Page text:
Last month I wrote about mind mapping: a method of brainstorming that is often helpful in identifying a topic and defining a topic to write about.
Do you have your topic?
I have also chosen a topic–I thought it would be preferable if I refer to a specific example rather than speak in the abstract as I demonstrate an approach to beginning drafting an article or essay.
My topic is Digital Organizing (this will really be the topic of next month’s Thoughts for the Month).
I know many of you are not new to writing and may be resistant to reading a blog post that appears to be speaking to beginners or assumes that people who visit my site don’t know the basics of writing. Before you all take offense, please consider that some visitors to a writer/editor’s website may, in fact, not be highly trained writers, and they may or may not be interested in refining their skills. For some who would like to be more attentive writers, if business as usual has been disrupted by the coronavirus, this may be an opportune time to revise your website or write the newsletter that you have wanted to begin.
Some of my readers are also educators or students, so I will be addressing outlining and revision processes in a way that is applicable to writing for either the internet or academic settings (or specify which is which).
The inspiration for this post actually stems from my own process as a writer (and somewhat from what I have frequently observed in student papers).
I never used to write from an outline. I found them restricting, overly formal, and stifling to the creative process. I still don’t always write an official outline before a first draft, but I have begun to at least mentally following a set of guidelines to keep my writing focused–and I must admit, my readability is often improved.
Typically, as taught in most composition courses, the first step in the outline process is to identify a thesis statement (academic or essay-style writing). If you are writing a blog post you will want a clear CTA, or Call to Action, especially for sales or public awareness blogs. These should be 1 sentence statements, and they are the focusing reason for why you are writing something to be read in the first place.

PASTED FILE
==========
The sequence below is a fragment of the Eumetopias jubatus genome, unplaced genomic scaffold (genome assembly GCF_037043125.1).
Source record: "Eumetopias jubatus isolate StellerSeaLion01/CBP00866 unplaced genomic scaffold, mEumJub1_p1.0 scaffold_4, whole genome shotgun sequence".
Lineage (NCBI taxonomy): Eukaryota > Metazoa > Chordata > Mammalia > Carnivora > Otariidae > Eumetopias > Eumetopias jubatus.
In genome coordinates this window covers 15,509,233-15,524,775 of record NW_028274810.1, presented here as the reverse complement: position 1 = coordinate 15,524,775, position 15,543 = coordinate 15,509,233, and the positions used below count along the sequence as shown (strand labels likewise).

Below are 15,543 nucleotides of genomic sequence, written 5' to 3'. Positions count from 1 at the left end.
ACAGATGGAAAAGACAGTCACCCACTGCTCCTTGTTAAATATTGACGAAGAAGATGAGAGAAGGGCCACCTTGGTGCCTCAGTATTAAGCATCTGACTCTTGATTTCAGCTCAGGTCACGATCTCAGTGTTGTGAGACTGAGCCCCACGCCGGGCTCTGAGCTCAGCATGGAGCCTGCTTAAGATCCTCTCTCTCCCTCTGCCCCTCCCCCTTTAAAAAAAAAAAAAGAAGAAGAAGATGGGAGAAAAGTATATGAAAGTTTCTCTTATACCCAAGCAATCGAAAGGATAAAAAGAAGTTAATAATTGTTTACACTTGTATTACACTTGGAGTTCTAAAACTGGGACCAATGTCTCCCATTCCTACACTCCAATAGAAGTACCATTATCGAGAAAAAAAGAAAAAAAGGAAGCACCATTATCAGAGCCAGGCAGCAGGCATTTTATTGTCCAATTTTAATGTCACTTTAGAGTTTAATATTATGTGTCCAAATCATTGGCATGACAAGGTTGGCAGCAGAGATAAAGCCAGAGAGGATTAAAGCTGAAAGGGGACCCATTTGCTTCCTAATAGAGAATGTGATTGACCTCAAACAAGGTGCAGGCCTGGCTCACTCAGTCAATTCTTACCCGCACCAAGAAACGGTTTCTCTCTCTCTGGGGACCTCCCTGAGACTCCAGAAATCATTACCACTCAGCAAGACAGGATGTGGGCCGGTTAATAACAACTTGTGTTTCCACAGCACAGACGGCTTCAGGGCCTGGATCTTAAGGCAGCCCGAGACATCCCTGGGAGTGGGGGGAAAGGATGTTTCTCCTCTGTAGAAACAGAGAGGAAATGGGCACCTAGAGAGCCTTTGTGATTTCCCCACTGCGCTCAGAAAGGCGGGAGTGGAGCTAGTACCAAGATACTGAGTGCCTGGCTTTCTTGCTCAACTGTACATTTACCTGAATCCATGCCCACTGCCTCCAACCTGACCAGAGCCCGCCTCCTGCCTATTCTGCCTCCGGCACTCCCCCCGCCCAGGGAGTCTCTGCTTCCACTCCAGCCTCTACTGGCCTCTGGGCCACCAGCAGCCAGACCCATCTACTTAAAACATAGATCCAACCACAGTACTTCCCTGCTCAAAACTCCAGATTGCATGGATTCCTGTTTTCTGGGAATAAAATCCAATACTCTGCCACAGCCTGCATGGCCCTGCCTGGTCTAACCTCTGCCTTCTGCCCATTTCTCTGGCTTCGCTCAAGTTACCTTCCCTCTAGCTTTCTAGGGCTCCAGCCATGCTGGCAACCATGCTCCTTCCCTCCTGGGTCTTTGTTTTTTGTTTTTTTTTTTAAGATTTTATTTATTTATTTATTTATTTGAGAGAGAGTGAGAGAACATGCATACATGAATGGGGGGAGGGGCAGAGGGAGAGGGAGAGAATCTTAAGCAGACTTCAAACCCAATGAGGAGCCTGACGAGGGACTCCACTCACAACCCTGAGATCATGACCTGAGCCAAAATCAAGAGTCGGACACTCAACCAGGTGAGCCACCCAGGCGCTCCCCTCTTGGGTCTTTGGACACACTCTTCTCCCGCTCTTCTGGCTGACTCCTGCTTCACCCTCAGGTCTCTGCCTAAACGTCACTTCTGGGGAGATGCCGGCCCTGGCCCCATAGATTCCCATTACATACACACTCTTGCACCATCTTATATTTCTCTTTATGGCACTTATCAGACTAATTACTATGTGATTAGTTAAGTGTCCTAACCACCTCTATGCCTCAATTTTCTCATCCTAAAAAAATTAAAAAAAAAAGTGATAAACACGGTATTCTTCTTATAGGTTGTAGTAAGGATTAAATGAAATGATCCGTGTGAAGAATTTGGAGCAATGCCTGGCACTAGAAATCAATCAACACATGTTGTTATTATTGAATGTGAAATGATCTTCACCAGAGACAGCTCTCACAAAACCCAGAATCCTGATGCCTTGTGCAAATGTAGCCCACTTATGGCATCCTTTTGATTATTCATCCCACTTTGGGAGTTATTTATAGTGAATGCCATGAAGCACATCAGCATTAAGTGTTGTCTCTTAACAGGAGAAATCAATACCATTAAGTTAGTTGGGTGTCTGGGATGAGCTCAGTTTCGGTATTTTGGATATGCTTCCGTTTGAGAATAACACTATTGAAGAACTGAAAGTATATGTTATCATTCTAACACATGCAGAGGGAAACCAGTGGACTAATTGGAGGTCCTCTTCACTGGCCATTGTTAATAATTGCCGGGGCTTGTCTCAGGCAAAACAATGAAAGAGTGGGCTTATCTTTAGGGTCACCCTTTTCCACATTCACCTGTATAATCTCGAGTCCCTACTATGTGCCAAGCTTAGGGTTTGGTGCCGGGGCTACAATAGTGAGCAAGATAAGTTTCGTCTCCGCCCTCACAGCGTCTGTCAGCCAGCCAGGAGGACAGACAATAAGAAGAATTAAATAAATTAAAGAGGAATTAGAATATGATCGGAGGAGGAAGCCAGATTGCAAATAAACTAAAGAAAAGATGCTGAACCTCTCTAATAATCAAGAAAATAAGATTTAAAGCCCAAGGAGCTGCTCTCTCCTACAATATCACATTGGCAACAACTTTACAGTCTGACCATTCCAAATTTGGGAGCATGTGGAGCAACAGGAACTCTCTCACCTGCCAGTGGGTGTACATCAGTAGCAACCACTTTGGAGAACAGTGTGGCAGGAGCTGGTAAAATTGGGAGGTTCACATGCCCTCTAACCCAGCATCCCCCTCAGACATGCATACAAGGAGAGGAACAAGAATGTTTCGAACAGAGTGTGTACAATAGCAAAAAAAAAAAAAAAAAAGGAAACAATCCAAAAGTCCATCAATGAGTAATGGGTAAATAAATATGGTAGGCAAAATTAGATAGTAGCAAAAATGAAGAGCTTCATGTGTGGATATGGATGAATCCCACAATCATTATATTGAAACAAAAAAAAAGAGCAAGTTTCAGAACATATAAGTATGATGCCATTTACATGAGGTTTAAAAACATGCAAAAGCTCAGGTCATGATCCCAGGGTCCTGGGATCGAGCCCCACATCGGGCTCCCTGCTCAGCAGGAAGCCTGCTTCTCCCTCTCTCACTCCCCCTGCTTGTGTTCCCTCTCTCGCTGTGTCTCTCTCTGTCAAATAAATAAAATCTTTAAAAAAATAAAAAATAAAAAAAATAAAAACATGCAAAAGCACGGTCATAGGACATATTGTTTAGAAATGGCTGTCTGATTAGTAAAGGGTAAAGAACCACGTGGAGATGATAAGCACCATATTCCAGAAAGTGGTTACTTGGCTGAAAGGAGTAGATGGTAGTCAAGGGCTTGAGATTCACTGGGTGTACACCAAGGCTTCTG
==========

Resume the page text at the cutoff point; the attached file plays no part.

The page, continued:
Although a thesis and a CTA should be identified before fleshing out the remainder of the essay, they are not necessarily the first sentence. Typically, a thesis statement is required as the last sentence of the first paragraph (less frequently, it may appear in the last paragraph). A CTA is often toward the end of a blog post–maybe the last sentence.
Since this article is an overview, I’m not going to discuss crafting a CTA or a thesis statement in much detail–there are plenty of resources (including those linked) demonstrating these techniques. I’m demonstrating the outline and revision process, since I’m outlining a blog post, I’ll start with a CTA.
As I said earlier in this post, my topic is digital organization, and now that I have a simple CTA, I can begin my outline:
Writing the Blog Post Outline
- CTA: Let’s get organized!
- Introduction: The clutter of years of paper accumulations.
- Paragraph 1: Digital organization apps. Are they a solution for you?
- Paragraph 2: Choosing from the array of available organization apps
- Paragraph 3: My favorites, Evernote, Asana, Dropbox, Trello, and Google Drive.
- Paragraph 4: Approaching the challenge/integrating new habits.
- Paragraph 5: Results!
- Conclusion–my conclusion is my CTA.
With the above outline, I can keep myself on track and not diverge into a subtopic like, say, the relaxation app that I found while I was searching for organization apps (but I may or may not flag that as a topic for a later post if it is something along the lines of what I would write about).
The Revision Process
From my outline above, I’ll be able to write a clear and focused first draft, but I will still want to check myself with a revision and self-edit.
When I revise a first draft I look specifically at my paragraphs, ensuring that each has a focusing topic sentence (such as those in the outline) and that each subsequent sentence is on-topic according to that first sentence. The final sentence of each paragraph should be written as a transition statement from one topic to the next.
This phase will be more complex with a 15-page term paper than it is with a 500-word blog post. When approaching research papers, I often advise directing considerable attention to paragraphing. In the paragraph margins, I notate the main points of each sentence to provide myself with a visual of where I might be drifting off-topic and how I need to reorganize. I also reread the first and last paragraphs to be sure that my introduction and conclusion are aligned.
Getting to Final Draft
Once I have followed the steps above, I should almost be ready to publish my post (or turn in my paper). But first–a little attention to self-editing can go a long way. Or perhaps I should say, leave more time for editing than you think you will need. If you are able (some classes require this)–grab a partner for peer-review editing. Read, Write, Think provides an effective self and peer-review editing checklist.
Now that we’ve gone from brainstorming to final draft, we’re probably ready to figure out how to file all of the research material that resulted from this process. Fortunately, as you know, next month’s post addresses digital organizing.
See you then!